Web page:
Let’s say your pastor has asked you to establish a new RCIA ministry in your parish. This may seem overwhelming at first, but you are probably keen to get started in your work of evangelization. What steps should you take to begin?
Pray, Pray, Pray!
Start with prayer. Our Lord Jesus is our model for everything we do. Usually when Jesus set out to do something big, he began in prayer. St. Luke tells us that after Jesus was baptized, he was praying, and heaven opened and the Holy Spirit descended upon him as a dove, and God the Father declared from heaven:
“You are my beloved Son; in you I am well pleased”Mark 1:11 (NAB)
There’s no better place to start than here, at the beginning of Jesus’ public ministry, for a reflection on establishing the process for enabling adults to become Catholic.
Just as Jesus gathered his disciples, when beginning RCIA ministry start by gathering a group of parishioners together to pray for the ministry, for the grace to discern who would be the best team members, and for the Holy Spirit to draw people to Christ and his Church through your ministry. Consider recruiting intercessors to pray for the process throughout the whole year—cloistered sisters or monks are often keen to help!
Knowing the terminology can take you a long way toward understanding the process. The “Rite of Christian Initiation of Adults” or RCIA is a process, rich in liturgy, catechesis, and pastoral ministry, whereby adults become Catholic. It is a rich and dynamic journey alongside people as they cooperate with the action of the Holy Spirit within their lives, and progress toward union with Christ in the sacraments.
Many practitioners make the mistake of treating RCIA as a program through which inquirers are taught the Catholic Faith, or undergo a series of liturgies, and in the end graduate with the Easter sacraments. Far from being a program, however, RCIA is when we accompany people in their encounter with God as they cooperate with his grace. As with any new relationship, there are likely to be ups and downs as the person meets obstacles and develops in relationship with Christ.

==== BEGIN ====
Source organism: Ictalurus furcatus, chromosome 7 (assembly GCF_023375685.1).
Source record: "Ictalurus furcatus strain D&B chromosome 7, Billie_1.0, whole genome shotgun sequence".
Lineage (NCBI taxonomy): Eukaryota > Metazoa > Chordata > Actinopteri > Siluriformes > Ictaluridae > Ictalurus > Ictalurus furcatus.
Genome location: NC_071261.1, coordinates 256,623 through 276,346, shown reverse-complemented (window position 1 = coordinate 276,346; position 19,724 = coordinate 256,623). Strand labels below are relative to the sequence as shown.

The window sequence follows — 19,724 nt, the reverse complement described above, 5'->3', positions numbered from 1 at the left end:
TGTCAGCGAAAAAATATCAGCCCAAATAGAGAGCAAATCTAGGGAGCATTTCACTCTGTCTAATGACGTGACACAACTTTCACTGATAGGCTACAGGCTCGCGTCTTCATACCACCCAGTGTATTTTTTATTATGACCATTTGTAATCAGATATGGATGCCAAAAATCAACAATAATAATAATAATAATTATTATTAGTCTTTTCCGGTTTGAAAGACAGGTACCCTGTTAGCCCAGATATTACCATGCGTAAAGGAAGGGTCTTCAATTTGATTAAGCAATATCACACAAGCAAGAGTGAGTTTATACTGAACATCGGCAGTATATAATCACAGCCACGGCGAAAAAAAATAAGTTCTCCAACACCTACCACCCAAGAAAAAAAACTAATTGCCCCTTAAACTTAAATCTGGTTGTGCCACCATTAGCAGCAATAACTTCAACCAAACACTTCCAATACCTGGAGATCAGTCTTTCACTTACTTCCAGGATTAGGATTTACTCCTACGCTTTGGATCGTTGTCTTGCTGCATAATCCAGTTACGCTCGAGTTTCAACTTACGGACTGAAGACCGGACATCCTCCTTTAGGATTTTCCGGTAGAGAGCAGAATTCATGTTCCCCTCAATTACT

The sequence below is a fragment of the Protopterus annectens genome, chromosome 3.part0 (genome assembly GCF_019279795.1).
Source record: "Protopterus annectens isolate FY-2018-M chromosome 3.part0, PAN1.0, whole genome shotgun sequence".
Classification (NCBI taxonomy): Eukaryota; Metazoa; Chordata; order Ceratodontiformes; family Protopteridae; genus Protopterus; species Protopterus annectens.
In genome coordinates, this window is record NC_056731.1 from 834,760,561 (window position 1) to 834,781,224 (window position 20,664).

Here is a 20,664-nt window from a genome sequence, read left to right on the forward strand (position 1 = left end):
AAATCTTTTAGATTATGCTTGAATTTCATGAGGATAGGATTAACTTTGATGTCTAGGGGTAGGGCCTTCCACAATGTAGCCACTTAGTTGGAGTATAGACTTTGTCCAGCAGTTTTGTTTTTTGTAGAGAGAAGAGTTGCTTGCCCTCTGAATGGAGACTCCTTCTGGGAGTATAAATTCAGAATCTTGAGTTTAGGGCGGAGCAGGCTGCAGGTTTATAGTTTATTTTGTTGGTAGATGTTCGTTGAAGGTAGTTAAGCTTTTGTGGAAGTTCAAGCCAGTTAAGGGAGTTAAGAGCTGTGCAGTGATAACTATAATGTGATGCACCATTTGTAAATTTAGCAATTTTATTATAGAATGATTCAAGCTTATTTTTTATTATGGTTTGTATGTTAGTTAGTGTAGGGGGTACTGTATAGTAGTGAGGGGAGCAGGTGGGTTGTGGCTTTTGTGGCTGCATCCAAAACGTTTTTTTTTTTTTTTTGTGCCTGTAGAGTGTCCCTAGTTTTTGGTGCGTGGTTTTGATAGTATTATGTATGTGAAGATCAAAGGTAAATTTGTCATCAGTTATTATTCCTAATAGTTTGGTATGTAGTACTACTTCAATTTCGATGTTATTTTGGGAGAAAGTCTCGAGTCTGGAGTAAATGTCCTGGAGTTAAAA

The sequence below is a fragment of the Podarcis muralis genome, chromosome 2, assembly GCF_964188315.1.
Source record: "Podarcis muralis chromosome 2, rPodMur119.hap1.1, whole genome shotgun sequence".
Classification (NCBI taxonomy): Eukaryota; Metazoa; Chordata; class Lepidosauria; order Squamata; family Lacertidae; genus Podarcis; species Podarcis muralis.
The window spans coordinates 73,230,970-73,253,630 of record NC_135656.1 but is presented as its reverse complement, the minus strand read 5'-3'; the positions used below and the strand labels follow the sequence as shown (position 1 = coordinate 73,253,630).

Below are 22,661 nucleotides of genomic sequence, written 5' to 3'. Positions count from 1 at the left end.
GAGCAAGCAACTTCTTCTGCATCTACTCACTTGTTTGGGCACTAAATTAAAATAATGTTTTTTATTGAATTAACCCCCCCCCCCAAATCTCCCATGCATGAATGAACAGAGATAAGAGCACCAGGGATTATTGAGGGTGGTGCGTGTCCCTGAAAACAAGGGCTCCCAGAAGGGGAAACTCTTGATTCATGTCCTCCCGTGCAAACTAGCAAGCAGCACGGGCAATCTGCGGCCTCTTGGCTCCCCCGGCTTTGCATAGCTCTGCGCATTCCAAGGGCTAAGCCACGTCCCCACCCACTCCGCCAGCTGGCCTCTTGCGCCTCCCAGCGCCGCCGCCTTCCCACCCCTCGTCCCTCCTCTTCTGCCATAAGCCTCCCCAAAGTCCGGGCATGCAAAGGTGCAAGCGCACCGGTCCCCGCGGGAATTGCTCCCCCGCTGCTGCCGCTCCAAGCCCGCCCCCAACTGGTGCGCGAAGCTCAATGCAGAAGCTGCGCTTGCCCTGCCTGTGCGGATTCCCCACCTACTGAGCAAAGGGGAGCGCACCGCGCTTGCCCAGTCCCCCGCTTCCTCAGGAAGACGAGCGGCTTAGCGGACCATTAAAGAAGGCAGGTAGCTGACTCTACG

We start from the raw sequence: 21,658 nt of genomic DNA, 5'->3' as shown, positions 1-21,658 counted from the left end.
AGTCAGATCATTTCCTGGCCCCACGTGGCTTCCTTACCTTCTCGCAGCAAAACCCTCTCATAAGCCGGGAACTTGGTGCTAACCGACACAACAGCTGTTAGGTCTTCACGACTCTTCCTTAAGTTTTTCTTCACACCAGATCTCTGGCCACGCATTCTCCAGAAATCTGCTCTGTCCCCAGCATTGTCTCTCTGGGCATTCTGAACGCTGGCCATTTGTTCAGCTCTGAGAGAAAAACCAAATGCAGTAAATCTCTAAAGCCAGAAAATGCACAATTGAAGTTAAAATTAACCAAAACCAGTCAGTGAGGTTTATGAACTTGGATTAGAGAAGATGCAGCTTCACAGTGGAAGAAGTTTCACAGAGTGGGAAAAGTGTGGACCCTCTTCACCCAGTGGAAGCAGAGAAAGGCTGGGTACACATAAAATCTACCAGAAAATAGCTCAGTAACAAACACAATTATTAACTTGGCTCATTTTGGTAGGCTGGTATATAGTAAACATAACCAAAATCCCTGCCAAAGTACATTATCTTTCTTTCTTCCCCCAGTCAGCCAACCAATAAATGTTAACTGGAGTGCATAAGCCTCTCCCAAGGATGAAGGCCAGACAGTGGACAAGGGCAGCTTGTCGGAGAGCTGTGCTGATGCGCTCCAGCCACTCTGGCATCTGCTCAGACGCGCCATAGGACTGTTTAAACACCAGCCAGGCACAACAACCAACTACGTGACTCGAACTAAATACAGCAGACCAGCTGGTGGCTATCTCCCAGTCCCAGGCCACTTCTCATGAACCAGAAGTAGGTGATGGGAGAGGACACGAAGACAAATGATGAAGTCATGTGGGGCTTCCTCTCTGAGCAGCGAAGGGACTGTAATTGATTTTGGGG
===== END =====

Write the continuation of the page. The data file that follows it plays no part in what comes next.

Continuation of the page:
The process involves different stages. First, there is pre-evangelization in which the catechist, through the help of the Holy Spirit, removes obstacles to faith for the unbaptized person. At this early stage, inquirers ask questions and propose objections to Christ and the Church. The catechist gently responds to their questions and objections in order to help remove barriers in the way of faith.
Second comes the stage of evangelization in which the catechist proclaims the gospel kerygma, that is, the core gospel message, in order to bring the unbaptized person to an initial response of faith. This is the period in which the person begins to encounter Jesus Christ, and through the grace of the Holy Spirit, responds with the initial “yes” of faith. These first two stages belong to the pre-catechumenate period.
Once the unbaptized person comes to an initial act of faith, responding interiorly to the promptings of the Holy Spirit, and with any significant obstacles now removed, the catechist can begin the next stage. This third stage, known as the “catechumenate“, takes the form of systematic catechesis, in which the whole Catholic Faith is unpacked for the unbaptized person. The catechist must take care to catechize in an evangelizing manner so that the person is able to deepen their new personal attachment to Jesus Christ in the parish community.